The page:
It was a typical evening in Seattle. Chilly and wet, the car splashed through puddles as we drove across the Aurora Bridge. Fog and mist rolled off the Fremont Cut moving east from the Puget Sound towards Lake Union. At our backs the Seattle skyline was tall and bright, the Space Needle rising high into the mist. We crossed into the city’s Fremont neighborhood, an artsy bohemian district known for its restaurants, antique shops and food trucks. The whole night; the weather, the neighborhood all seemed quintessentially Seattle. It was only fitting to go to a brewery that held that same essence.
The neon sign of Fremont Brewing Company shown like a beacon through the fog. Big and bright, a Great Blue Heron was lit up alongside the brewery’s name. The brewery’s mascot was also the city’s official bird and all the convincing I needed in search of beer perfectly representing Seattle.
Despite the chill in the air Fremont’s long outside patio tables were crowded. People in puffy jackets and rain shells sat at the long benches sipping from pints and tasters, laughing and munching on bowls of pretzels. The inside of Fremont was just as packed with people crowed at a hodgepodge of tables, booths and wooden bleacher style seating.
Under a large chalkboard menu bearing brightly colored beer names I found the bar just as thronged as the rest of the taproom. With a rack of tasters and bowl of pretzels in hand I made my way back out onto the crisp outdoor patio, sitting down at one of the long shared tables.
Bourbon Barrel Aged Dark Star was the perfect beer to start with to take the chill out of the air. Affectionately known as BBADS at Fremont, this Imperial Oatmeal Stout packed a punch. Pitch black in color and aged in 12 year old Kentucky bourbon barrels it smelt of coffee and licorice. Rich caramel notes and roasted malts added to a finish of warm bourbon.
Cleansing my palate with some salty pretzels I next reached for a glass of Lush IPA. A Seattle fan favorite, Lush combines Citra and Mosaic hops to create a juicy and tropical pale. Lots of notes of lime, guava and mango make for a citrusy all day drinker. Red brown in color, Bonfire is Fremont’s seasonal brown ale. Brewed with a variety of grains and malts it utilizes mild hops to bring out tastes of toffee and smoky chocolate. A pint would be perfect for any Seattle winter day.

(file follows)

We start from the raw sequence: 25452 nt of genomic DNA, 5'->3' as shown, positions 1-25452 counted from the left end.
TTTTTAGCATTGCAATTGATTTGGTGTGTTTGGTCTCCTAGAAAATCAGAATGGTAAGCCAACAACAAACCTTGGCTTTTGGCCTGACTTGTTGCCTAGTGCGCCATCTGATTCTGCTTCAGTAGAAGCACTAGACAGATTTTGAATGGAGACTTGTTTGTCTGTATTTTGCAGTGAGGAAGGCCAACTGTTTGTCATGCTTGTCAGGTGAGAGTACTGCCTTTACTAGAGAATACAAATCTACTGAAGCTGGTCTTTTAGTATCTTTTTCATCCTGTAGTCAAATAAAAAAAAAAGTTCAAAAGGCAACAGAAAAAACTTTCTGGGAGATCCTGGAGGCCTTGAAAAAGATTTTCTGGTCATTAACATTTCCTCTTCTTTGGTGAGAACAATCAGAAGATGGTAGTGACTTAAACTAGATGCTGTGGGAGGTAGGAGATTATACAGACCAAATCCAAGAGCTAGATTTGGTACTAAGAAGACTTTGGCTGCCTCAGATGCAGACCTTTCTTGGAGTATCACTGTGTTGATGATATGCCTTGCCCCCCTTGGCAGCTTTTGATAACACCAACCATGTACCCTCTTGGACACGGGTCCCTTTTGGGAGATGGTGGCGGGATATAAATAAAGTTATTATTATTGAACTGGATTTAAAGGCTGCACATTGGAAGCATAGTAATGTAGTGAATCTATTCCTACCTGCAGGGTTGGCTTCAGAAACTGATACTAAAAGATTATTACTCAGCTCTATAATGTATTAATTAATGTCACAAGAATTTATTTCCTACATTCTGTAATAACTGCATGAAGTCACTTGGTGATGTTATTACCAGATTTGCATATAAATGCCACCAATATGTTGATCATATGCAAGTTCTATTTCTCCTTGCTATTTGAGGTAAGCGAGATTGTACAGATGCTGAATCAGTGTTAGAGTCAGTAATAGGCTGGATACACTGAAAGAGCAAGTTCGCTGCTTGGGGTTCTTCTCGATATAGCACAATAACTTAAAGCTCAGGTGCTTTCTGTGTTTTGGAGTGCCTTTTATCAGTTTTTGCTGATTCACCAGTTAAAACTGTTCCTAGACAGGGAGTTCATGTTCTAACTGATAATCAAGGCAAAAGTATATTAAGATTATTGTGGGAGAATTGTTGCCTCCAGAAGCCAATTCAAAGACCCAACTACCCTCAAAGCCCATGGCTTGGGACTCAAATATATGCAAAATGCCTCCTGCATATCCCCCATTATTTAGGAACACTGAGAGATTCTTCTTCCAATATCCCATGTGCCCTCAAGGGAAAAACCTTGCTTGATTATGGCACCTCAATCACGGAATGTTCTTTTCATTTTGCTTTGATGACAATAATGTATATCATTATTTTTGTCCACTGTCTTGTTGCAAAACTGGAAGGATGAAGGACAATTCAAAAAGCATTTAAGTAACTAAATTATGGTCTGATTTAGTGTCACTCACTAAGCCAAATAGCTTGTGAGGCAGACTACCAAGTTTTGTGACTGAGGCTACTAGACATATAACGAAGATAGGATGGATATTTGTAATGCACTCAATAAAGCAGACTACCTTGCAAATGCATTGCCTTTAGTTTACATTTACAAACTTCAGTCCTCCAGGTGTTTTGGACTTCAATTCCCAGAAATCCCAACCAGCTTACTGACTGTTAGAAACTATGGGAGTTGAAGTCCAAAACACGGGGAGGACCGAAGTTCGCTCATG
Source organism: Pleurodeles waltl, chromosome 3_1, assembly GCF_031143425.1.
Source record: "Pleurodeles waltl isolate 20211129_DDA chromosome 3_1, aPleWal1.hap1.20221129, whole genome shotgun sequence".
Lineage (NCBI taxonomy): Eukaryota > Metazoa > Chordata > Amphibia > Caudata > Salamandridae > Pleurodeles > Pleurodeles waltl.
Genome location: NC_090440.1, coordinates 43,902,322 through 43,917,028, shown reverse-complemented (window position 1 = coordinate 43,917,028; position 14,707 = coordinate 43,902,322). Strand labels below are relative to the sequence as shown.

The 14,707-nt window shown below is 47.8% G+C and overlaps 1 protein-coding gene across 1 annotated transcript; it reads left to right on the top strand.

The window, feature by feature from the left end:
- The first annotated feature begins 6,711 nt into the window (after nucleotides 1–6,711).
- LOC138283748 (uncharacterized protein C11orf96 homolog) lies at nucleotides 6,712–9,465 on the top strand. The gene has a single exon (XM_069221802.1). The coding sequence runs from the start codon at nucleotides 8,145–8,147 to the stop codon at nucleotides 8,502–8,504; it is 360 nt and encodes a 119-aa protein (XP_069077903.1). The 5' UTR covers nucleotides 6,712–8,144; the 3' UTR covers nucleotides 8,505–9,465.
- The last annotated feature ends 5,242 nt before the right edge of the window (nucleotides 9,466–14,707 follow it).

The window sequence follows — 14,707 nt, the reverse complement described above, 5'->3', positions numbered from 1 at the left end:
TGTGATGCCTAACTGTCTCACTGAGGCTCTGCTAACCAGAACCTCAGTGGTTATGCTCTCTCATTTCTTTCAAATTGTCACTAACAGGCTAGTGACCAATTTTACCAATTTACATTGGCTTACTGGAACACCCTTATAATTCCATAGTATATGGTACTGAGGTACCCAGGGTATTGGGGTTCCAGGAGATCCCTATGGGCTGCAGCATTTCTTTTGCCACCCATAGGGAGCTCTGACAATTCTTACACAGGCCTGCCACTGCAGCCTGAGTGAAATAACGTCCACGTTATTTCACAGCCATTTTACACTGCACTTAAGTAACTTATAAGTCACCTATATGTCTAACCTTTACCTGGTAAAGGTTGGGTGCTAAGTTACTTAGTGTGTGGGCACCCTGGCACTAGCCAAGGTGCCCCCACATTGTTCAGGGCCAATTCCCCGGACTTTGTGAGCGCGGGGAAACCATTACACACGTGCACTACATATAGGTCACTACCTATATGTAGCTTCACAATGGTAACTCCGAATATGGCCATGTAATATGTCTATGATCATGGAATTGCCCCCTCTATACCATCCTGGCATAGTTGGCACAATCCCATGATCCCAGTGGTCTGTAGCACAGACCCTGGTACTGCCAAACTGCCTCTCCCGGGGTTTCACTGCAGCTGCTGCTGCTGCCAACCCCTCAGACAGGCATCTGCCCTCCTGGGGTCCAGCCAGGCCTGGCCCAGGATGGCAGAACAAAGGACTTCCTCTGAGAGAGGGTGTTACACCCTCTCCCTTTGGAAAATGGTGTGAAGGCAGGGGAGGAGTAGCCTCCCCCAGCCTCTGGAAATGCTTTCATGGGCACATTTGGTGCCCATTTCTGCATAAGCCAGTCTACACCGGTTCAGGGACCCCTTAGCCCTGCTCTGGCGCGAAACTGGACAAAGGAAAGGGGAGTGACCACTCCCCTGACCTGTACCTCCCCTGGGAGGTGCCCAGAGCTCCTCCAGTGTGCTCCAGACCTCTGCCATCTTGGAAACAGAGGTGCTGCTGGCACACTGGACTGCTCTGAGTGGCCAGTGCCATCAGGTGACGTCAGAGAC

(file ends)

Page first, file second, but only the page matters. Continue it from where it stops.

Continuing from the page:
I always enjoy drinking at a brewery that I know has such a positive impact on its surrounding community but its rare to see the level of commitment that Fremont shows to its neighborhood. From environmentally savvy business practices to supporting local veterans, Fremont has its hand in every form of advocacy. Ales for ALS a special brew cooked up to raise awareness about Lou Gehrig’s disease saw $6,000 in proceeds going to ALS Therapy Development. Another special Kolsch entitled Fremont Pride celebrated Pride month with all proceeds going to local LGBTQ advocacy groups.
This sense of hometown community spilled right over into some of Fremont’s most popular everyday brews. Field to Ferment is Fremont’s rotating collaboration with local hop farmers just southeast of the city in nearby Yakima. Carting back a variety of hops throughout the harvest Fremont sources these ingredients from surrounding farms to give Field to Ferment a true taste of Washington. Depending on when you visit during harvest season your pint glass might be filled with Citra, Centennial or Mosaic hops.
Everything about Fremont Brewing Company was exactly what I was looking for in my trip to Seattle. From the symbolic Great Blue Heron to the vibrant neighborhood, the delicious beer to the stereotypical weather. Impressive most of all was Fremont’s engrained dedication to taking pride in their city and putting their resources and brewing powers together to help continue to make it a great place to live.
Grabbing at the handle the car door as my Uber pulled up by the curb I glanced back over my shoulder at the brewery. Through the mist and fog the Fremont sign and Great Blue Heron continued to burn bright.
A shining gem in the Emerald City.